Private Clouds To Fuel Massive Server Sales Growth

It may sound contradictory, but cloud computing will actually drive an increase in server hardware sales, according to recent figures released by IDC.

Cloud computing technology, by many accounts, was supposed to slow hardware sales, but the dawn of private clouds, IDC found, could fuel $6.4 billion in server hardware spending come 2014.

According to IDC, server hardware revenue for public cloud computing will grow from $582 million in 2009 to $718 million in 2014. But the private cloud market will have an even more dramatic impact on server hardware sales, propelling that market from $2.6 billion last year to $5.7 billion in 2014.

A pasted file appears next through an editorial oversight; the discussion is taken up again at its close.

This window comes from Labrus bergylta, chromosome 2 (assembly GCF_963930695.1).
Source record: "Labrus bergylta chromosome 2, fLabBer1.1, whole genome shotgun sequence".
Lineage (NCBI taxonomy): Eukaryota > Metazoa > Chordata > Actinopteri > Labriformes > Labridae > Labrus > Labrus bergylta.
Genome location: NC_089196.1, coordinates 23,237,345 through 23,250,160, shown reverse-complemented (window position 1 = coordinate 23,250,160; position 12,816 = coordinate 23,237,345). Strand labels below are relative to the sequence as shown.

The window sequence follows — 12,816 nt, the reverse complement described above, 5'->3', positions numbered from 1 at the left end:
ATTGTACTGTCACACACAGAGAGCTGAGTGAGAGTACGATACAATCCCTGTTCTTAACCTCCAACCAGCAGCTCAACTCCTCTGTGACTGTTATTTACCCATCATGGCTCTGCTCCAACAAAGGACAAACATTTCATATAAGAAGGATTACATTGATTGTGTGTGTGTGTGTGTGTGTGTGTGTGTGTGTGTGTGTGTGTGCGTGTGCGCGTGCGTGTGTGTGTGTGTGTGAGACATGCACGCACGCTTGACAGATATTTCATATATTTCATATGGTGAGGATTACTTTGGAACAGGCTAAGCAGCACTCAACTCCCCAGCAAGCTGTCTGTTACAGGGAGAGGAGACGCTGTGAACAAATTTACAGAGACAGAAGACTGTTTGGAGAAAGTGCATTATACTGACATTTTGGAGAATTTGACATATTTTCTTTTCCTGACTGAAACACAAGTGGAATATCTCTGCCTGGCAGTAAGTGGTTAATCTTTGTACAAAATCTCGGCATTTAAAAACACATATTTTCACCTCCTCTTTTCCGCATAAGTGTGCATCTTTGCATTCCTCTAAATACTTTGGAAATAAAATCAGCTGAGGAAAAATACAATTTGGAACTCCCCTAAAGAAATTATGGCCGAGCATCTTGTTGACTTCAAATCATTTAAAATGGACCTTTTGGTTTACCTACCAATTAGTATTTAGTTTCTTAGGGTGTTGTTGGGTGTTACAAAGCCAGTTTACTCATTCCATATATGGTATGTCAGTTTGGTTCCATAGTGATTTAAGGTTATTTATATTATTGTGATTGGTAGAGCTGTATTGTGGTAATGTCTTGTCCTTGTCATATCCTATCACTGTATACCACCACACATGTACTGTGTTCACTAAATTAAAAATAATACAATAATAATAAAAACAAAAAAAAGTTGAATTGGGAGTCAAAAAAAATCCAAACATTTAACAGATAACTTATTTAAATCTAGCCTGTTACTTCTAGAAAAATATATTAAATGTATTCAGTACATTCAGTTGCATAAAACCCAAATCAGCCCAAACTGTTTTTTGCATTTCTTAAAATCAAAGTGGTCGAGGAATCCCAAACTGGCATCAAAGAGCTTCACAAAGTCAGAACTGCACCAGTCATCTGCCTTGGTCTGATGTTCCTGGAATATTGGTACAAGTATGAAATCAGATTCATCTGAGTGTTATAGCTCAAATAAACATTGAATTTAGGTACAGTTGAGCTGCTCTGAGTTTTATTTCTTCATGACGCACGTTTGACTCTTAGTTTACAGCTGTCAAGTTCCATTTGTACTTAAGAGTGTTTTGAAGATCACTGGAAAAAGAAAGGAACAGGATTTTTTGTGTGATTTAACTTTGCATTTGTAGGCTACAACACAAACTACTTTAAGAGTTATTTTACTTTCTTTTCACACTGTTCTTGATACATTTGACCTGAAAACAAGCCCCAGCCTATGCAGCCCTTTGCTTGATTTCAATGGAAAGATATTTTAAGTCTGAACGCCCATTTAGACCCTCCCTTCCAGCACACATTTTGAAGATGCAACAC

"Many IT decision makers are seriously considering cloud computing as a way to dramatically simply their sprawling virtual and physical infrastructure," said Katherine Broderick, IDC research analyst of enterprise platforms and data center trends. "However, there is still some lingering apprehension over issues like integration, availability, security, and costs. These concerns, and how they are addressed by IT vendors, will continue to guide the adoption of cloud computing over the next several years."

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While cloud computing is supposed to reduce the overall amount of server hardware and reduce IT resources, IDC said that 44 percent of respondents are considering private clouds, which is adding to the increase in hardware spending.

At the same time, IDC indicated that public clouds will be less enterprise-focused than their private cloud counterparts and public clouds are less likely to be broadly adopted compared to private clouds. Additionally, public cloud computing has lower ASVs than an average x86-based server, IDC said.